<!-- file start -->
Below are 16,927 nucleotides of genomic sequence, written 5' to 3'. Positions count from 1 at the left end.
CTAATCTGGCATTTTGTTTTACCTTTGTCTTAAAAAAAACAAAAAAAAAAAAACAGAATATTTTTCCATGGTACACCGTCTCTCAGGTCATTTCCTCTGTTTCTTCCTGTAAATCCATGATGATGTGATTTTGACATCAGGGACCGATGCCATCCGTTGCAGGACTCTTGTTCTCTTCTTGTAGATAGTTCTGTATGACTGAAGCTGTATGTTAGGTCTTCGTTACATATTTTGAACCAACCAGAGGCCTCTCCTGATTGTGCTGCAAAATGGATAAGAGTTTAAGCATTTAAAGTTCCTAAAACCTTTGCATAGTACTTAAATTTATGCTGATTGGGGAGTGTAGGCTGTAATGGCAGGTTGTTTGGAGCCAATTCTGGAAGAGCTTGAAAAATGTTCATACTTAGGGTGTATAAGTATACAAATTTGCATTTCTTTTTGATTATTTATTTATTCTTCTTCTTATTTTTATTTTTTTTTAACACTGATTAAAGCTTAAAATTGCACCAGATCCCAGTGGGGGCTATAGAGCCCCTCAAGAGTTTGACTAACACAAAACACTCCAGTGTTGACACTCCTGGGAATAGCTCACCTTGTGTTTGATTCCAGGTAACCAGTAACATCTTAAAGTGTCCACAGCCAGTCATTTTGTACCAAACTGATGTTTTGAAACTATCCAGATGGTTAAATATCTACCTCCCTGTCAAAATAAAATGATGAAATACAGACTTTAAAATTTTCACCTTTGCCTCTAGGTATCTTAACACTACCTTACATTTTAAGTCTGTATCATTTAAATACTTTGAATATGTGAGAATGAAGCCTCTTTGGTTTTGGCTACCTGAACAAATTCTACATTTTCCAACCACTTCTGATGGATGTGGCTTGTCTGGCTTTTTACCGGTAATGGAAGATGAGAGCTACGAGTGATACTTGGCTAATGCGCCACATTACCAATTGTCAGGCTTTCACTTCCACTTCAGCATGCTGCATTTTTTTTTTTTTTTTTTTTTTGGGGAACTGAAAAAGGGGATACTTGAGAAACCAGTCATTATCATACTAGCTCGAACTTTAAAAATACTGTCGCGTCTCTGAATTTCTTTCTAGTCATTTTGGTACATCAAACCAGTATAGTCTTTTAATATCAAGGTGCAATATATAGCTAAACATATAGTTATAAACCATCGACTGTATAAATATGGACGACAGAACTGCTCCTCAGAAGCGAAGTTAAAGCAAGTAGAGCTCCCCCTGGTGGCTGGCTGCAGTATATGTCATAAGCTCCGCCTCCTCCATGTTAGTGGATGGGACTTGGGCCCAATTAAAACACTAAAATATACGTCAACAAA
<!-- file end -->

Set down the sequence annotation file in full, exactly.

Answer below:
Below are 16,927 nucleotides of genomic sequence, written 5' to 3'. Positions count from 1 at the left end.
CTAATCTGGCATTTTGTTTTACCTTTGTCTTAAAAAAAACAAAAAAAAAAAAACAGAATATTTTTCCATGGTACACCGTCTCTCAGGTCATTTCCTCTGTTTCTTCCTGTAAATCCATGATGATGTGATTTTGACATCAGGGACCGATGCCATCCGTTGCAGGACTCTTGTTCTCTTCTTGTAGATAGTTCTGTATGACTGAAGCTGTATGTTAGGTCTTCGTTACATATTTTGAACCAACCAGAGGCCTCTCCTGATTGTGCTGCAAAATGGATAAGAGTTTAAGCATTTAAAGTTCCTAAAACCTTTGCATAGTACTTAAATTTATGCTGATTGGGGAGTGTAGGCTGTAATGGCAGGTTGTTTGGAGCCAATTCTGGAAGAGCTTGAAAAATGTTCATACTTAGGGTGTATAAGTATACAAATTTGCATTTCTTTTTGATTATTTATTTATTCTTCTTCTTATTTTTATTTTTTTTTAACACTGATTAAAGCTTAAAATTGCACCAGATCCCAGTGGGGGCTATAGAGCCCCTCAAGAGTTTGACTAACACAAAACACTCCAGTGTTGACACTCCTGGGAATAGCTCACCTTGTGTTTGATTCCAGGTAACCAGTAACATCTTAAAGTGTCCACAGCCAGTCATTTTGTACCAAACTGATGTTTTGAAACTATCCAGATGGTTAAATATCTACCTCCCTGTCAAAATAAAATGATGAAATACAGACTTTAAAATTTTCACCTTTGCCTCTAGGTATCTTAACACTACCTTACATTTTAAGTCTGTATCATTTAAATACTTTGAATATGTGAGAATGAAGCCTCTTTGGTTTTGGCTACCTGAACAAATTCTACATTTTCCAACCACTTCTGATGGATGTGGCTTGTCTGGCTTTTTACCGGTAATGGAAGATGAGAGCTACGAGTGATACTTGGCTAATGCGCCACATTACCAATTGTCAGGCTTTCACTTCCACTTCAGCATGCTGCATTTTTTTTTTTTTTTTTTTTTTGGGGAACTGAAAAAGGGGATACTTGAGAAACCAGTCATTATCATACTAGCTCGAACTTTAAAAATACTGTCGCGTCTCTGAATTTCTTTCTAGTCATTTTGGTACATCAAACCAGTATAGTCTTTTAATATCAAGGTGCAATATATAGCTAAACATATAGTTATAAACCATCGACTGTATAAATATGGACGACAGAACTGCTCCTCAGAAGCGAAGTTAAAGCAAGTAGAGCTCCCCCTGGTGGCTGGCTGCAGTATATGTCATAAGCTCCGCCTCCTCCATGTTAGTGGATGGGACTTGGGCCCAATTAAAACACTAAAATATACGTCAACAAA